I was always afraid of breaking my stick, so I forever would become
the playmaker. I always looked to pass and even in my adult years, I
still favour a perfect pass to set up a goal than scoring a goal
myself. I guess old habits stay with you for life, I know that is one
habit, I will never break, even though I can now afford a new stick.
by Mike Allder… Bill Gardner played center for the Chicago Blackhawks back in October 1982. A quick, journeyman fourth-line offensive checker, Bill would toil for the ‘Hawks in the starting lineup for five seasons; he would spend another four seasons alternating between bus travel and plane travel.
After stints in the minors Bill would finish his pro career with four seasons in Austria.
It was the early morning of Oct. 17, 1982. I, along with my new bride, were at Toronto International Airport waiting for our honeymoon flight to Florida. We had been married the day before and like most weddings it had been on a Saturday.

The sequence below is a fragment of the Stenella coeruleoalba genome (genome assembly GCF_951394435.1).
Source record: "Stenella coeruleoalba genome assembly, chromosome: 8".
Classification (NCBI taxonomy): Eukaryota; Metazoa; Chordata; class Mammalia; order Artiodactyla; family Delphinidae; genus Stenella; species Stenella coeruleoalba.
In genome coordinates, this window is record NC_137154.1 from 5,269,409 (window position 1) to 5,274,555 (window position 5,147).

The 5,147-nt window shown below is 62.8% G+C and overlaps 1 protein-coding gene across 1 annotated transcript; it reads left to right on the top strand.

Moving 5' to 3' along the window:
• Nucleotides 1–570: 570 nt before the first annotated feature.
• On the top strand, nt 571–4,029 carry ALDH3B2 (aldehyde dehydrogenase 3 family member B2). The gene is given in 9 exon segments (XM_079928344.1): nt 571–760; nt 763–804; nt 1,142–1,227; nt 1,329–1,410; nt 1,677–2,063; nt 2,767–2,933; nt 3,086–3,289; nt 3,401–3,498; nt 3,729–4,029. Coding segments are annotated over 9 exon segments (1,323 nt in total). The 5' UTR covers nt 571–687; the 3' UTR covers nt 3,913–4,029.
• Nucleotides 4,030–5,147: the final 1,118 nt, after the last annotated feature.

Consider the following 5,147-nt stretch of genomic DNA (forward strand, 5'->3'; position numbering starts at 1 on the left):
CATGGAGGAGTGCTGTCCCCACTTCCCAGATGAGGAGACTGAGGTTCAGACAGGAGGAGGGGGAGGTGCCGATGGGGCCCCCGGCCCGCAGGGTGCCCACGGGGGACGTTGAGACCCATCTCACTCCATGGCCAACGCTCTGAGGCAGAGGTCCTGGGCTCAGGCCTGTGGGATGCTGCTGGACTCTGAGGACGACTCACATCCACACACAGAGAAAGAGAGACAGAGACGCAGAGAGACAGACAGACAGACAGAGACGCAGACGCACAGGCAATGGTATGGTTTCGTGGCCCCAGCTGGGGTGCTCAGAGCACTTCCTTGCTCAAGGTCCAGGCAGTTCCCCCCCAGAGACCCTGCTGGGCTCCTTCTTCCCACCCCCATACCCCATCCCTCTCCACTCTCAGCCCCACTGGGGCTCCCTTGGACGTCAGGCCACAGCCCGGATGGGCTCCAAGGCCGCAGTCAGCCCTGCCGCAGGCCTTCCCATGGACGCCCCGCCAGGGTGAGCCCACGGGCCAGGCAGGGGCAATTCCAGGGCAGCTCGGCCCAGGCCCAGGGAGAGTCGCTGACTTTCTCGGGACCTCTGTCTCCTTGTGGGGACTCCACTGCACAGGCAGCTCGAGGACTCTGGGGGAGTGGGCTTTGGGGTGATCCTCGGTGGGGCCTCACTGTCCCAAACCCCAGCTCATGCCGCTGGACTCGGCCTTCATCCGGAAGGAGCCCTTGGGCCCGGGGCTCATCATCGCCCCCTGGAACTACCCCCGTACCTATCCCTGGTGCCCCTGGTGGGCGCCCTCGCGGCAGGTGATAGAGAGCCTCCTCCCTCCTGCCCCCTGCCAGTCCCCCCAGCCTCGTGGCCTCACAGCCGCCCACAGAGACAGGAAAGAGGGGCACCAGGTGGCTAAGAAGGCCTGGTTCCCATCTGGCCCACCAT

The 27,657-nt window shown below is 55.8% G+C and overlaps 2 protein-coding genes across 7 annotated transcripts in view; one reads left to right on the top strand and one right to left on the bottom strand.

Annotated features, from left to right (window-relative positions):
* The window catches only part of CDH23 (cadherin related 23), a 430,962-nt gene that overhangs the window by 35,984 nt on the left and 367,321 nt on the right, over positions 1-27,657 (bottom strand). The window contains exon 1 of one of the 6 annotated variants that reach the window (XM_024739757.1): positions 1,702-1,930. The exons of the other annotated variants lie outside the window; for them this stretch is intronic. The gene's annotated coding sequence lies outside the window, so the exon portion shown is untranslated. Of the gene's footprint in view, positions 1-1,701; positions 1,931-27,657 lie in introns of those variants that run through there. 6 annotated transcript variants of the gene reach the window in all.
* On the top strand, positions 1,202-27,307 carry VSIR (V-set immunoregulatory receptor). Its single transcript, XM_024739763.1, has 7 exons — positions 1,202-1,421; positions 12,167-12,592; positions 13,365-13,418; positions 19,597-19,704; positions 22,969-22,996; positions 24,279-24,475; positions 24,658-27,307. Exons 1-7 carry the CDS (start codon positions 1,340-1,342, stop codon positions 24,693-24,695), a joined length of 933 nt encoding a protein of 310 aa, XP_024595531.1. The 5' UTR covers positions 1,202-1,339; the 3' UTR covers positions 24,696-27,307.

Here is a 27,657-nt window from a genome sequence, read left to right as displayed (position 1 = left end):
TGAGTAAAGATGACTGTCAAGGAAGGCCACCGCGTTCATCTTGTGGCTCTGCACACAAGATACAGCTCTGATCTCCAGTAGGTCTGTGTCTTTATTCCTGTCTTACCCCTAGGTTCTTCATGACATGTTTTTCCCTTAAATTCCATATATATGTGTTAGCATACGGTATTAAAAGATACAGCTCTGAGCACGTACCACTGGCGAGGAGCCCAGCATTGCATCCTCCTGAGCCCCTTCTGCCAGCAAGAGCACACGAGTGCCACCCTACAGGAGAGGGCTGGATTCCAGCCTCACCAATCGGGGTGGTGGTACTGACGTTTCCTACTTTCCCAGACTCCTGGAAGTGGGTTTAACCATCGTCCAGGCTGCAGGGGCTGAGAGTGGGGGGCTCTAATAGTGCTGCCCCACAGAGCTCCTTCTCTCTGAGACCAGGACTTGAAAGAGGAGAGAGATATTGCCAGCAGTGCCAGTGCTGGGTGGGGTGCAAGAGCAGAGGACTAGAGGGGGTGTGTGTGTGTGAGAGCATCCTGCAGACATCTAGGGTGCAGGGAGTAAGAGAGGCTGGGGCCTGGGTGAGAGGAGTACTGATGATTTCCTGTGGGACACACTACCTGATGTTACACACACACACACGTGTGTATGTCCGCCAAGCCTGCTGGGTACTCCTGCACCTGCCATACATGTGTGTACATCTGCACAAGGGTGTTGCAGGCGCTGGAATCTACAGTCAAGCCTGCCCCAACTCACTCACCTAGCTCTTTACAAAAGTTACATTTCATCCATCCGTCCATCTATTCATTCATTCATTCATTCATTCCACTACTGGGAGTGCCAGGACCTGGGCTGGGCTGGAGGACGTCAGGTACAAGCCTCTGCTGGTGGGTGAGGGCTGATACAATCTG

Now don’t get me wrong, I was overjoyed to be married and looked forward to a long life with my new wife. My friend Paul, who had been one of my ushers also got up early to drive us to the airport and he decided to wait and see us off.
The previous night we had left our reception at about nine and gone to my grandmother’s apartment to get changed before heading back, spending the last couple hours thanking and handing out stupid doily-wrapped wedding cake to our guest.
The first thing I did when I got to the apartment was turn the television on so as to catch the last period of the Leaf, Blackhawks game. I whipped off my rented tux, those fake leather shiny shoes and that ugly bow tie, all while watching the game. We had told our guest that we would back within the hour since my grandmothers apartment was about 10 minutes away.